Dressing for a Hotter Planet: In the Philippines, Designers Are Creating Compelling Alternatives to Fast Fashion

For Mariton Villanueva, founding Himaya meant creating a brand that acts as a complete antithesis of fast fashion. Though it was officially founded in 2019, with Villanueva’s college capstone project serving as the brand’s first collection, Himaya really has its roots in Villanueva’s childhood, when she would visit her extended family’s clothing factories.

There, she witnessed some of the industry’s more unethical practices firsthand, from the workers’ slowly compensation to the exorbitant amount of waste. At first, she tried to upcycle scraps, turning them into everything from yoga bolsters to hair ties. But she soon grew exhausted and disillusioned, never truly able to catch up to the amount of waste generated.

Then in 2016, she was introduced to the Filipino tradition of indigo dyeing by her friend and fashion designer Luisa Jimenez of World of Patterns. She fell in love with how the dyeing practice was so deeply rooted in the environment, using materials easily found in nature to produce vividly dyed fabrics. “It’s really a passion of mine to work with my surroundings,” she says. “My father is a farmer, so I’ve always been very passionate about native flora and fauna and how they can be integrated into my career as a fashion designer.”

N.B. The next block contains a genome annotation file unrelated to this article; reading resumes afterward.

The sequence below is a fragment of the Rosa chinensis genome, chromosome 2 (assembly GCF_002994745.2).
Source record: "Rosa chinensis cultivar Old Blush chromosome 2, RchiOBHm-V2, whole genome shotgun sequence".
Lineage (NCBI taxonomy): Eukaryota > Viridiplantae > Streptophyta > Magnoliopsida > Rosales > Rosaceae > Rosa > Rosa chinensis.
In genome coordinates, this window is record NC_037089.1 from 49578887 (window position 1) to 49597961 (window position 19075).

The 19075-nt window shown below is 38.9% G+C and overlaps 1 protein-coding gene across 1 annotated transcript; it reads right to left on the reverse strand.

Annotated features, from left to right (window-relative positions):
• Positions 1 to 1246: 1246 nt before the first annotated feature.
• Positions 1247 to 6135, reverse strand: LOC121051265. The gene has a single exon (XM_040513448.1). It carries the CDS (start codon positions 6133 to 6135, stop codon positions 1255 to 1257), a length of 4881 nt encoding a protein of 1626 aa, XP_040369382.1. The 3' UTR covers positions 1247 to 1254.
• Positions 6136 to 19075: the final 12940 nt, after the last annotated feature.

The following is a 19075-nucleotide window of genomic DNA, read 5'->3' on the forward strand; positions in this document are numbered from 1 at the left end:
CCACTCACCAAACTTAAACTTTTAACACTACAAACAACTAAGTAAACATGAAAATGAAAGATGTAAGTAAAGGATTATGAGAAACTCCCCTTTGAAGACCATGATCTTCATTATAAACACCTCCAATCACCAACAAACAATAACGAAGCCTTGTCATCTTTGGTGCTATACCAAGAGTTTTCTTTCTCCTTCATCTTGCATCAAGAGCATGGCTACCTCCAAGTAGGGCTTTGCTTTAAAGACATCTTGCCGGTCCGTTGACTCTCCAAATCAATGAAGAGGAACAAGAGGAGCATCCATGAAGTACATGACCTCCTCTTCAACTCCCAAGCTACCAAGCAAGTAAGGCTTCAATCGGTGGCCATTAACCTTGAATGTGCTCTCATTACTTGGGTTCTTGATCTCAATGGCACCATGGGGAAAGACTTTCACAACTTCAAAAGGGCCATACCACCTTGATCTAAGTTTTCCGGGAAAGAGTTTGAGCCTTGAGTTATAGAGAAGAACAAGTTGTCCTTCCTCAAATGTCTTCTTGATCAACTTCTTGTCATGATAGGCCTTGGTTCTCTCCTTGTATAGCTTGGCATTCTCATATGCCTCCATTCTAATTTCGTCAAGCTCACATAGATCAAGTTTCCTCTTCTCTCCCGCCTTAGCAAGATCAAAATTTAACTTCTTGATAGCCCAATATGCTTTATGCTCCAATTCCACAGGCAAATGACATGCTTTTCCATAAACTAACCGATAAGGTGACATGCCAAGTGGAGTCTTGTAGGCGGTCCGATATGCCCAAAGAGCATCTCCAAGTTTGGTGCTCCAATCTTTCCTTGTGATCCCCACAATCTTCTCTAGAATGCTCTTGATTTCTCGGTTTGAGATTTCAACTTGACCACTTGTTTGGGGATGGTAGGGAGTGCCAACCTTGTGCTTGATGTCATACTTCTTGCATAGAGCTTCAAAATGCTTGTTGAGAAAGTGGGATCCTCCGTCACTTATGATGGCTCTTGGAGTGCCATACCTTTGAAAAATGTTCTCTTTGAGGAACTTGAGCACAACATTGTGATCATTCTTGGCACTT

After receiving her training in natural dyeing from the Philippine Textile Research Institute, Villanueva traveled to Abra province, the natural-dyeing capital of the Philippines, to study under the Itneg tribe. As she observed their Indigenous dyeing and weaving practices, Villanueva saw the possibility of creating a truly sustainable brand. “I saw this new hope in the fashion industry, in how the Philippines’ sustainable fashion can progress over time,” she says.

Villanueva’s dyeing materials for Himaya consist of vegetable scraps collected from market vendors or foraged plants from her neighborhood. Last year when a typhoon felled eucalyptus trees at a university campus, Villanueva traveled to the site to gather the fallen leaves. For her canvas, she purchases damaged rolls of textiles from clothing factories, treating and upcycling them herself. When she wants to use naturally woven fabrics like piña or abaca, she sources them directly from artisan weavers in Aklan, Abra, and Ibaan. “My approach is really about working with the community, the people, and nature,” she says. “It’s about creating a whole ecosystem.”

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